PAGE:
Comparison of Spark's stack and alternatives.

Comparison of Spark’s stack and alternatives.

   As you can see in the table above, Spark offers a lot of functionality out of the box. If you wanted to build an environment with the same capabilities, you would need to install, configure and maintain several projects at the same time. This is one of the great advantages in Spark: having a full-fledged data engine ready to work out of the box. Of course, many of the projects are interchangeable. For example, you could easily use HDFS for storage instead of Tachyon, or use YARN instead of Mesos. The fact that all of these are open source projects means they have a lot of versatility, and this means the users can have many options available, so they can have their cake and eat it. For example, if you are used to program in Pig and want to use it in Spark, a new project called Spork (you got to love the name) was created so you can do it. Hive, Hue, Mahout and many other tools from the Hadoop ecosystem already work or soon will work with Spark.[2]

   Let’s say you want to build a cluster, and you want it to be cheap. Since Spark uses memory heavily, and RAM is relatively expensive, one could think that Hadoop MapReduce is cheaper, since MapReduce relies more on disc space than on RAM. However, the potentially more expensive Spark cluster could finish the job faster precisely because it uses RAM heavily. So, you could end up paying a few hours of usage for the Spark cluster instead of days for the Hadoop cluster. The official Spark FAQ page talks about how Spark was used to sort 100 TB of data three times faster than Hadoop MapReduce on 1/10th of the machines, winning the 2014 Daytona Graysort Benchmark[3].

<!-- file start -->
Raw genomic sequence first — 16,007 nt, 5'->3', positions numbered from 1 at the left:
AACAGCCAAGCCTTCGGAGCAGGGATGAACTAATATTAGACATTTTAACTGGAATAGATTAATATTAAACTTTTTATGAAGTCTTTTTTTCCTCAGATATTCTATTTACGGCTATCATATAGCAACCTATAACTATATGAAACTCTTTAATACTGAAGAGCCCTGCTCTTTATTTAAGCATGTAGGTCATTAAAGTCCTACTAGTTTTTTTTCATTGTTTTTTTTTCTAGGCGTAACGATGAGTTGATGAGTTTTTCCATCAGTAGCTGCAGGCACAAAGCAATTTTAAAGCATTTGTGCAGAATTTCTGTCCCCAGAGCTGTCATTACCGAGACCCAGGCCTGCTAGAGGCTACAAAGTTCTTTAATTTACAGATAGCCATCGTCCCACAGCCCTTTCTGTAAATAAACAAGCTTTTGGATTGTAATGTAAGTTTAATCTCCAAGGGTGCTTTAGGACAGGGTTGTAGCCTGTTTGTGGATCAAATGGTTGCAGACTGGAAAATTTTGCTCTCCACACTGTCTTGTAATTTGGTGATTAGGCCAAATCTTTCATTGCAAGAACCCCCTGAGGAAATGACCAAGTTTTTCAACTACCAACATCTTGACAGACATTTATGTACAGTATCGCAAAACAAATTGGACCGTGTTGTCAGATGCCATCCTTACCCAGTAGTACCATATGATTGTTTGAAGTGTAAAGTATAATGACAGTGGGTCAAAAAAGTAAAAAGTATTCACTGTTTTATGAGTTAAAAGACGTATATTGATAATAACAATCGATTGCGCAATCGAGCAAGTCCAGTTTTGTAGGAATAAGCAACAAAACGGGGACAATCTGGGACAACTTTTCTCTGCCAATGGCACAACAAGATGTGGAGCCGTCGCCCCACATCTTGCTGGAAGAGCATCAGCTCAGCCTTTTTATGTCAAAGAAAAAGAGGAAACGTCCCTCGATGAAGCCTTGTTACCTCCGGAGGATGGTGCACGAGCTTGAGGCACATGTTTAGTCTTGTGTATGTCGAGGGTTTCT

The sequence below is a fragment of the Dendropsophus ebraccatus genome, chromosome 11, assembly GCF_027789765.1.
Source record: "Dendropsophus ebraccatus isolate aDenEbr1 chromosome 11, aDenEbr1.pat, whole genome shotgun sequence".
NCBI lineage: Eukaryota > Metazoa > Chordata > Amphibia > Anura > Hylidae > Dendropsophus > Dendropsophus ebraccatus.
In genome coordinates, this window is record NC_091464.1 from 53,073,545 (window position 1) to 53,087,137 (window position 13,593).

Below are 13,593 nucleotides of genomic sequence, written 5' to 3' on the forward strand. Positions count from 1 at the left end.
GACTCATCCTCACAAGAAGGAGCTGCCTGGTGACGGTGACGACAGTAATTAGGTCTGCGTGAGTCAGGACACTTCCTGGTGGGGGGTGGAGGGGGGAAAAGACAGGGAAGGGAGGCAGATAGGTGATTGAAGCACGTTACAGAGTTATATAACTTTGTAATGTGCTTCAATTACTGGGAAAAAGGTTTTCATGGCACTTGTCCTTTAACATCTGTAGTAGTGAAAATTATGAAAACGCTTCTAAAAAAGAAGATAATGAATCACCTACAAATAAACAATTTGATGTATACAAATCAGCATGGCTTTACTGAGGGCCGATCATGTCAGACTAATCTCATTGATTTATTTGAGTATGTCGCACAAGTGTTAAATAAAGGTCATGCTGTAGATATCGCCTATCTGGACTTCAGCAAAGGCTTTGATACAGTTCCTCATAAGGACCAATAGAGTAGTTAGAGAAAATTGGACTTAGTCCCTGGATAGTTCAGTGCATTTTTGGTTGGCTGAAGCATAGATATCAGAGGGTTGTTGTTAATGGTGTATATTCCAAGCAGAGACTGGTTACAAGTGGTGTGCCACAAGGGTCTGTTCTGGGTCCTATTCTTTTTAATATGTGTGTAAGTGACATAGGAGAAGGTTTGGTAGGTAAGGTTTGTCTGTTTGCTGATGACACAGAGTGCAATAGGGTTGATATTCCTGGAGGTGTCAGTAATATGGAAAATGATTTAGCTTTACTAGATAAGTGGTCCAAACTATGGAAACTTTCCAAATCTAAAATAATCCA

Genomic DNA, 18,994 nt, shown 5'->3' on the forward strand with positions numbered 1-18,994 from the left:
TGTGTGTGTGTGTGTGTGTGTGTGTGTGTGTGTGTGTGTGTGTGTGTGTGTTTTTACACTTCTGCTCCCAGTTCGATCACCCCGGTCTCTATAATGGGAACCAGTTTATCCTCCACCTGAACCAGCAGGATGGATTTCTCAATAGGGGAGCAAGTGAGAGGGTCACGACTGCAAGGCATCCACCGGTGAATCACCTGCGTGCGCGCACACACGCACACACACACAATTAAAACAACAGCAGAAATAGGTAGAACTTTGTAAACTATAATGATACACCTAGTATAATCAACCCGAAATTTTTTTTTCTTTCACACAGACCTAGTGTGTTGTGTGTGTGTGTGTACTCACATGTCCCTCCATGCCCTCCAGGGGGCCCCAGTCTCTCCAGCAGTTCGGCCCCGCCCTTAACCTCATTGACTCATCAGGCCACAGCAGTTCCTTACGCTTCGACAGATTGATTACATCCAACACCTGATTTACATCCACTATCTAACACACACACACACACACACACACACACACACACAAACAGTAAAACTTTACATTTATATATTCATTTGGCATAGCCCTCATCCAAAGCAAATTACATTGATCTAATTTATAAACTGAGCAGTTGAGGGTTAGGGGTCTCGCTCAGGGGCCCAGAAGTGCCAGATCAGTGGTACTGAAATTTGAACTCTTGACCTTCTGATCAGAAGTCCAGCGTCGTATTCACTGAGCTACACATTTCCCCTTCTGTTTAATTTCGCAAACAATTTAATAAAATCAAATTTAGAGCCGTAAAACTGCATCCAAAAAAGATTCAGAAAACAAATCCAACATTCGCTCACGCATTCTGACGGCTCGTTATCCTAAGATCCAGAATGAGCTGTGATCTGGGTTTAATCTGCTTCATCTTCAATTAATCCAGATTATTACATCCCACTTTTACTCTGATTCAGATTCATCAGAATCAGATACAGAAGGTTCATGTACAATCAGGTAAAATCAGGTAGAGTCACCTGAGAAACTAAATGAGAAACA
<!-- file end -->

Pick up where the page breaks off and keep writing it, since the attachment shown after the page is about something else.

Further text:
If you have specific needs (like running machine learning algorithms, for example) you may decide over one technology or the other. It all really depends of what you need to do and how you are paying for resources. It is basically a case-by-case decision. Neither Spark nor Hadoop are silver bullets. In fact, I would say that there are no silver bullets in Big Data yet. For example, while Spark has streaming capabilities, Apache Storm generally is considered better at it.

Real-world use-cases: